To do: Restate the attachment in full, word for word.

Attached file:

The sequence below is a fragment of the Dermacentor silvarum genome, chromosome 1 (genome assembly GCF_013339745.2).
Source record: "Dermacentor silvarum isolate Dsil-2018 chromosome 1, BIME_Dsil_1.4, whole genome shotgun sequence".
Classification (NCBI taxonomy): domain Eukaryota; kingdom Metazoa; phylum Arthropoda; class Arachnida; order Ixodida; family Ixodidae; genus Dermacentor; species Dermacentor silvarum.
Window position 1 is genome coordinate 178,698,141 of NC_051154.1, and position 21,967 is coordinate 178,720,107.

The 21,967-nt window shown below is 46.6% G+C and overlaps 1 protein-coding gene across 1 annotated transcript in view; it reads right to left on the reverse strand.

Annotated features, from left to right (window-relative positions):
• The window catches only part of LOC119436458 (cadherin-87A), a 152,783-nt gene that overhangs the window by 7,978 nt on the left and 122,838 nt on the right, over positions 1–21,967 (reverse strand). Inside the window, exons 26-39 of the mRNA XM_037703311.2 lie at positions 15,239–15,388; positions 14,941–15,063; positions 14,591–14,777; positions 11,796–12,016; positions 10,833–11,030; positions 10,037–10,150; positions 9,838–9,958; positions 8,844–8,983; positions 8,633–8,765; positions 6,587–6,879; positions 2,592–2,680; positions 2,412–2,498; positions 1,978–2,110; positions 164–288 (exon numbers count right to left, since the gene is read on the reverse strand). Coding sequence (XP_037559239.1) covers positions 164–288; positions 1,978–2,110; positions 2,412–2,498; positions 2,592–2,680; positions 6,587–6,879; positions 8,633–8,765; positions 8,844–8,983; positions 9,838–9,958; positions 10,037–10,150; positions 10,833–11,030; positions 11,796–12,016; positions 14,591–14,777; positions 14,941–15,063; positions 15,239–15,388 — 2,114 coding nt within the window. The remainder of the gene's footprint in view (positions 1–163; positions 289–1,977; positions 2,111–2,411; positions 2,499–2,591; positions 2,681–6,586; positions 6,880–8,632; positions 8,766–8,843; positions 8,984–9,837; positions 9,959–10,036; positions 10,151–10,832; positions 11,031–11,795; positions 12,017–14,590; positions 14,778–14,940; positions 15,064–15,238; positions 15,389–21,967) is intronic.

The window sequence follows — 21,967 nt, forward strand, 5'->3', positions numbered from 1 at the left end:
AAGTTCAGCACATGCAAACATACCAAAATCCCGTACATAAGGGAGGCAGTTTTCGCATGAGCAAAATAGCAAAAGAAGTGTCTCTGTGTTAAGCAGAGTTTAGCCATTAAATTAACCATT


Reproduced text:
The sequence below is a fragment of the Dermacentor silvarum genome, chromosome 1 (genome assembly GCF_013339745.2).
Source record: "Dermacentor silvarum isolate Dsil-2018 chromosome 1, BIME_Dsil_1.4, whole genome shotgun sequence".
Classification (NCBI taxonomy): domain Eukaryota; kingdom Metazoa; phylum Arthropoda; class Arachnida; order Ixodida; family Ixodidae; genus Dermacentor; species Dermacentor silvarum.
Window position 1 is genome coordinate 178,698,141 of NC_051154.1, and position 21,967 is coordinate 178,720,107.

The 21,967-nt window shown below is 46.6% G+C and overlaps 1 protein-coding gene across 1 annotated transcript in view; it reads right to left on the reverse strand.

Annotated features, from left to right (window-relative positions):
• The window catches only part of LOC119436458 (cadherin-87A), a 152,783-nt gene that overhangs the window by 7,978 nt on the left and 122,838 nt on the right, over positions 1–21,967 (reverse strand). Inside the window, exons 26-39 of the mRNA XM_037703311.2 lie at positions 15,239–15,388; positions 14,941–15,063; positions 14,591–14,777; positions 11,796–12,016; positions 10,833–11,030; positions 10,037–10,150; positions 9,838–9,958; positions 8,844–8,983; positions 8,633–8,765; positions 6,587–6,879; positions 2,592–2,680; positions 2,412–2,498; positions 1,978–2,110; positions 164–288 (exon numbers count right to left, since the gene is read on the reverse strand). Coding sequence (XP_037559239.1) covers positions 164–288; positions 1,978–2,110; positions 2,412–2,498; positions 2,592–2,680; positions 6,587–6,879; positions 8,633–8,765; positions 8,844–8,983; positions 9,838–9,958; positions 10,037–10,150; positions 10,833–11,030; positions 11,796–12,016; positions 14,591–14,777; positions 14,941–15,063; positions 15,239–15,388 — 2,114 coding nt within the window. The remainder of the gene's footprint in view (positions 1–163; positions 289–1,977; positions 2,111–2,411; positions 2,499–2,591; positions 2,681–6,586; positions 6,880–8,632; positions 8,766–8,843; positions 8,984–9,837; positions 9,959–10,036; positions 10,151–10,832; positions 11,031–11,795; positions 12,017–14,590; positions 14,778–14,940; positions 15,064–15,238; positions 15,389–21,967) is intronic.

The window sequence follows — 21,967 nt, forward strand, 5'->3', positions numbered from 1 at the left end:
AAGTTCAGCACATGCAAACATACCAAAATCCCGTACATAAGGGAGGCAGTTTTCGCATGAGCAAAATAGCAAAAGAAGTGTCTCTGTGTTAAGCAGAGTTTAGCCATTAAATTAACCATT